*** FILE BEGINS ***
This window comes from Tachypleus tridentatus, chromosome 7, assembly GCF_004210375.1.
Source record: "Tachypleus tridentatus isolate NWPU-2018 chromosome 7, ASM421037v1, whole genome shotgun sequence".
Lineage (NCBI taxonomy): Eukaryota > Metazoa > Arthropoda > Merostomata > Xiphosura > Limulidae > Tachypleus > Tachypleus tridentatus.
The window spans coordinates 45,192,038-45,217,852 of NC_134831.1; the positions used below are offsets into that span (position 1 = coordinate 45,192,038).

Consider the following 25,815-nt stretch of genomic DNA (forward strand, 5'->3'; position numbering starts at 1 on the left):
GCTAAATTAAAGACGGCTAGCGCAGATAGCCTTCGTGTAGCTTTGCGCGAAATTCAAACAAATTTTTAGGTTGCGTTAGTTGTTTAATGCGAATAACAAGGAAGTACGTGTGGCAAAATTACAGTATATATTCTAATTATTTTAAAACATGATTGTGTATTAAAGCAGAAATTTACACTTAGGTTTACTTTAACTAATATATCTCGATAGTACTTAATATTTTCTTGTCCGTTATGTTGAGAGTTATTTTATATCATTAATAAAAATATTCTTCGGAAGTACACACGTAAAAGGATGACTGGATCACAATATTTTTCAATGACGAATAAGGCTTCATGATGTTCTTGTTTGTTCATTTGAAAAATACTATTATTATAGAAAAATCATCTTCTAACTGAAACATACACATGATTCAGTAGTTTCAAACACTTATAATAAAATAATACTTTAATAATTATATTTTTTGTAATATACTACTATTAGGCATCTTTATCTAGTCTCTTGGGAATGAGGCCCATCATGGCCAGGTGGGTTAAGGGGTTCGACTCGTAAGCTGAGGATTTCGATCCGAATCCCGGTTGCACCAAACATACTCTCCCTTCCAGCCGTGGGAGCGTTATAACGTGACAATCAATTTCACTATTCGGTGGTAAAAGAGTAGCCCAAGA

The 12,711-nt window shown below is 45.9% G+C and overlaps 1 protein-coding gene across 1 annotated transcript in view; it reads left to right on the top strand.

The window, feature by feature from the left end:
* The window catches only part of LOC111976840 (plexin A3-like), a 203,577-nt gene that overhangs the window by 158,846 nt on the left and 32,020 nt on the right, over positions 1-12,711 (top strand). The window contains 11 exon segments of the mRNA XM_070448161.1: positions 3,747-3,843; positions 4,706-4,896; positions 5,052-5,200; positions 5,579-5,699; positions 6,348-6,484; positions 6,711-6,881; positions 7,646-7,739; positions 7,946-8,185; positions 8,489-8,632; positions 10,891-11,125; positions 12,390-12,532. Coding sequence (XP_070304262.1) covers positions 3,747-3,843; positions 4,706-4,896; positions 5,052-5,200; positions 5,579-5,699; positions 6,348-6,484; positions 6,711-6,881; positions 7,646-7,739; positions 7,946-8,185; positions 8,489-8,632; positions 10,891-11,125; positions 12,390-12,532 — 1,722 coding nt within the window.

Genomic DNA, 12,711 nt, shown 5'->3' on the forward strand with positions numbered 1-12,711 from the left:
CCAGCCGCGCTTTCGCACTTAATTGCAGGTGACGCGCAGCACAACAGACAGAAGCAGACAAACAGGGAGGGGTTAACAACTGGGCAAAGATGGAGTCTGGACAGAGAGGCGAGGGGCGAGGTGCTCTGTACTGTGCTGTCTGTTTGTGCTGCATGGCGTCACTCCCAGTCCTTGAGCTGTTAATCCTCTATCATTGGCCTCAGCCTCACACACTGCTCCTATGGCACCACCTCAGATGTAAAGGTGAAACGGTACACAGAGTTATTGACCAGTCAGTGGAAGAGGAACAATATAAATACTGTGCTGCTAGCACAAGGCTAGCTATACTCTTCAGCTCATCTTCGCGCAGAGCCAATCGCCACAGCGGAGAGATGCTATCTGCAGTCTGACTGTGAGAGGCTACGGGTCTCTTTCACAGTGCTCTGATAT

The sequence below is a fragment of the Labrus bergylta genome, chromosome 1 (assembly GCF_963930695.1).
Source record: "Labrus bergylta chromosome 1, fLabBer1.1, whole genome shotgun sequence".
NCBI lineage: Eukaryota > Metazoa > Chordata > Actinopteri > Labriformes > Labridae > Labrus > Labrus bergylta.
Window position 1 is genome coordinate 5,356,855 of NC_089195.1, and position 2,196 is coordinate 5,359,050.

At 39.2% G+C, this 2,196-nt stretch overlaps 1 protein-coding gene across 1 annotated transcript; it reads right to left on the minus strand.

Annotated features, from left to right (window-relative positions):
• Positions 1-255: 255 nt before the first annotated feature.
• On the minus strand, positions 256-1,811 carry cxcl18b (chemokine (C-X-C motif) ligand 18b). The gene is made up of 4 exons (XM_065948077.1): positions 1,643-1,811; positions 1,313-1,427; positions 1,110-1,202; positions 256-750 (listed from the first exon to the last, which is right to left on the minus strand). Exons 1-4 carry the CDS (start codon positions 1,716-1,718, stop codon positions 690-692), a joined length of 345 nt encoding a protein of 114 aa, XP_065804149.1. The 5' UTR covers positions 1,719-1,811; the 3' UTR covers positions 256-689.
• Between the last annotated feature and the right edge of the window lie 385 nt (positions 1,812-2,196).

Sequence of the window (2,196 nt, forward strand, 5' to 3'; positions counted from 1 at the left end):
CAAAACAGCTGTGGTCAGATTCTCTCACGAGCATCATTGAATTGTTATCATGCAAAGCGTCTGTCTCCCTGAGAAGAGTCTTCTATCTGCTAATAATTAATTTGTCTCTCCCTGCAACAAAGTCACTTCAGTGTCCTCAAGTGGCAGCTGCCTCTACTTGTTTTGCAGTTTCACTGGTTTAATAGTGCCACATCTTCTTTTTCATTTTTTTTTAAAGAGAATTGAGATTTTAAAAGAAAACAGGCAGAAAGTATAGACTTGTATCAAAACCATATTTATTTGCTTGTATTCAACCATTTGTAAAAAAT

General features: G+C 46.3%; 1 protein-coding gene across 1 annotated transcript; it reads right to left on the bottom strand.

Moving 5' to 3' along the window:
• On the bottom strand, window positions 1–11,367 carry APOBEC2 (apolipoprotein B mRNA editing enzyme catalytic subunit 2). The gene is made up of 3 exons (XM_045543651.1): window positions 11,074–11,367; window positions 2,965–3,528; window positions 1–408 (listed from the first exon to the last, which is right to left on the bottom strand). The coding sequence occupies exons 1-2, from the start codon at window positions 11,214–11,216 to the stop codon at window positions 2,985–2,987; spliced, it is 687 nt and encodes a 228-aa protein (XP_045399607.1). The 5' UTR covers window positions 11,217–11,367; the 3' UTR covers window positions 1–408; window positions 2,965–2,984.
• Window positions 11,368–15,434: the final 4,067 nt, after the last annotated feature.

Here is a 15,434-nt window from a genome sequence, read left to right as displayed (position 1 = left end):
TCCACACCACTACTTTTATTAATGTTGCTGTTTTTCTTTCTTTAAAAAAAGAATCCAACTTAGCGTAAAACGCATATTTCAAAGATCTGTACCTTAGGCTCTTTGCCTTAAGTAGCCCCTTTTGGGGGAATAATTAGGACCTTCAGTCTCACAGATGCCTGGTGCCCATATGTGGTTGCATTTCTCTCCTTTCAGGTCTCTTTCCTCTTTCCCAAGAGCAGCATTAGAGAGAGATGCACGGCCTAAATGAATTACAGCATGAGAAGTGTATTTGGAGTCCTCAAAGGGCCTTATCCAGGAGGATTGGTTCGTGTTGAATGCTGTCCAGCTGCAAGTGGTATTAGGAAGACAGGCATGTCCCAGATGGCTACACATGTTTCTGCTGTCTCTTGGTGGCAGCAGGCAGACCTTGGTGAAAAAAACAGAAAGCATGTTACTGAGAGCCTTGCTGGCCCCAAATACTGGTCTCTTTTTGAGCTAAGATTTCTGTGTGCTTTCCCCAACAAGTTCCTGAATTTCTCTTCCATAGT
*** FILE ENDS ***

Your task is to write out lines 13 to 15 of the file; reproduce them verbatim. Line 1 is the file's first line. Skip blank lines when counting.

Source record: "Labrus bergylta chromosome 1, fLabBer1.1, whole genome shotgun sequence".
NCBI lineage: Eukaryota > Metazoa > Chordata > Actinopteri > Labriformes > Labridae > Labrus > Labrus bergylta.
Window position 1 is genome coordinate 5,356,855 of NC_089195.1, and position 2,196 is coordinate 5,359,050.